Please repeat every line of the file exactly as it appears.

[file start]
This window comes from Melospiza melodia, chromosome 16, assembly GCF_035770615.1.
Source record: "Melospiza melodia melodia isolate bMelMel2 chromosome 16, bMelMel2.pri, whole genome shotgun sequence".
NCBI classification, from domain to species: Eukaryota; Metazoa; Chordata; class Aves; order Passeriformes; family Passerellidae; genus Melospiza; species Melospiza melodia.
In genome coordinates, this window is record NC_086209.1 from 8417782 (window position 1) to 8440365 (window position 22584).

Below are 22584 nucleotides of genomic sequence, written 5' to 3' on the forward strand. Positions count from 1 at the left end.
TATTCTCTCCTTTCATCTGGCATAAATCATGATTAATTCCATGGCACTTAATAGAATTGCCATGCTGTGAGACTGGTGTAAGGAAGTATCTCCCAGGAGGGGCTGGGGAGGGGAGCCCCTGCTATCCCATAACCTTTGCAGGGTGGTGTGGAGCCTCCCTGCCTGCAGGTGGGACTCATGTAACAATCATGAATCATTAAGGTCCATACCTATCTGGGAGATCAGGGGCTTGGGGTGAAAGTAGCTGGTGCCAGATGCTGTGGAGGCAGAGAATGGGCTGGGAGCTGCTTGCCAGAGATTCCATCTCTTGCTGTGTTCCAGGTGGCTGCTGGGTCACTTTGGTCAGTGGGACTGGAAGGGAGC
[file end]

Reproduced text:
This window comes from Melospiza melodia, chromosome 16, assembly GCF_035770615.1.
Source record: "Melospiza melodia melodia isolate bMelMel2 chromosome 16, bMelMel2.pri, whole genome shotgun sequence".
NCBI classification, from domain to species: Eukaryota; Metazoa; Chordata; class Aves; order Passeriformes; family Passerellidae; genus Melospiza; species Melospiza melodia.
In genome coordinates, this window is record NC_086209.1 from 8417782 (window position 1) to 8440365 (window position 22584).

Below are 22584 nucleotides of genomic sequence, written 5' to 3' on the forward strand. Positions count from 1 at the left end.
TATTCTCTCCTTTCATCTGGCATAAATCATGATTAATTCCATGGCACTTAATAGAATTGCCATGCTGTGAGACTGGTGTAAGGAAGTATCTCCCAGGAGGGGCTGGGGAGGGGAGCCCCTGCTATCCCATAACCTTTGCAGGGTGGTGTGGAGCCTCCCTGCCTGCAGGTGGGACTCATGTAACAATCATGAATCATTAAGGTCCATACCTATCTGGGAGATCAGGGGCTTGGGGTGAAAGTAGCTGGTGCCAGATGCTGTGGAGGCAGAGAATGGGCTGGGAGCTGCTTGCCAGAGATTCCATCTCTTGCTGTGTTCCAGGTGGCTGCTGGGTCACTTTGGTCAGTGGGACTGGAAGGGAGC